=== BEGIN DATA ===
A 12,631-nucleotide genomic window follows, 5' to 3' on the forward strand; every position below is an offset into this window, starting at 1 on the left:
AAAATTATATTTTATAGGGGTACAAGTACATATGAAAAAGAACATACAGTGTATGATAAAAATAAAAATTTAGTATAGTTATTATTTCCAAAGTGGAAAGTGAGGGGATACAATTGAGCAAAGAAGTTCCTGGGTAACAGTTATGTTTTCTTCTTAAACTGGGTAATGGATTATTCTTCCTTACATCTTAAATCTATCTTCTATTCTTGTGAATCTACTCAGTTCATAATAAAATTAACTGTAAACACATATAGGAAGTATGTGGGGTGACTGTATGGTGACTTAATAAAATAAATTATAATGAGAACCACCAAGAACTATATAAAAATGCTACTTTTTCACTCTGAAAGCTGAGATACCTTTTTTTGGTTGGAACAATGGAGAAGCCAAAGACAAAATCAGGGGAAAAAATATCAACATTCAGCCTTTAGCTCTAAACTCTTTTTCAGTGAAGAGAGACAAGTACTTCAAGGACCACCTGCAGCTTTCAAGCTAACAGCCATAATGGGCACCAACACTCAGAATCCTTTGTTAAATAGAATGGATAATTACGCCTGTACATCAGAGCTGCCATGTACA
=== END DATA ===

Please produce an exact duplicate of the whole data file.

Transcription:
A 12,631-nucleotide genomic window follows, 5' to 3' on the forward strand; every position below is an offset into this window, starting at 1 on the left:
AAAATTATATTTTATAGGGGTACAAGTACATATGAAAAAGAACATACAGTGTATGATAAAAATAAAAATTTAGTATAGTTATTATTTCCAAAGTGGAAAGTGAGGGGATACAATTGAGCAAAGAAGTTCCTGGGTAACAGTTATGTTTTCTTCTTAAACTGGGTAATGGATTATTCTTCCTTACATCTTAAATCTATCTTCTATTCTTGTGAATCTACTCAGTTCATAATAAAATTAACTGTAAACACATATAGGAAGTATGTGGGGTGACTGTATGGTGACTTAATAAAATAAATTATAATGAGAACCACCAAGAACTATATAAAAATGCTACTTTTTCACTCTGAAAGCTGAGATACCTTTTTTTGGTTGGAACAATGGAGAAGCCAAAGACAAAATCAGGGGAAAAAATATCAACATTCAGCCTTTAGCTCTAAACTCTTTTTCAGTGAAGAGAGACAAGTACTTCAAGGACCACCTGCAGCTTTCAAGCTAACAGCCATAATGGGCACCAACACTCAGAATCCTTTGTTAAATAGAATGGATAATTACGCCTGTACATCAGAGCTGCCATGTACA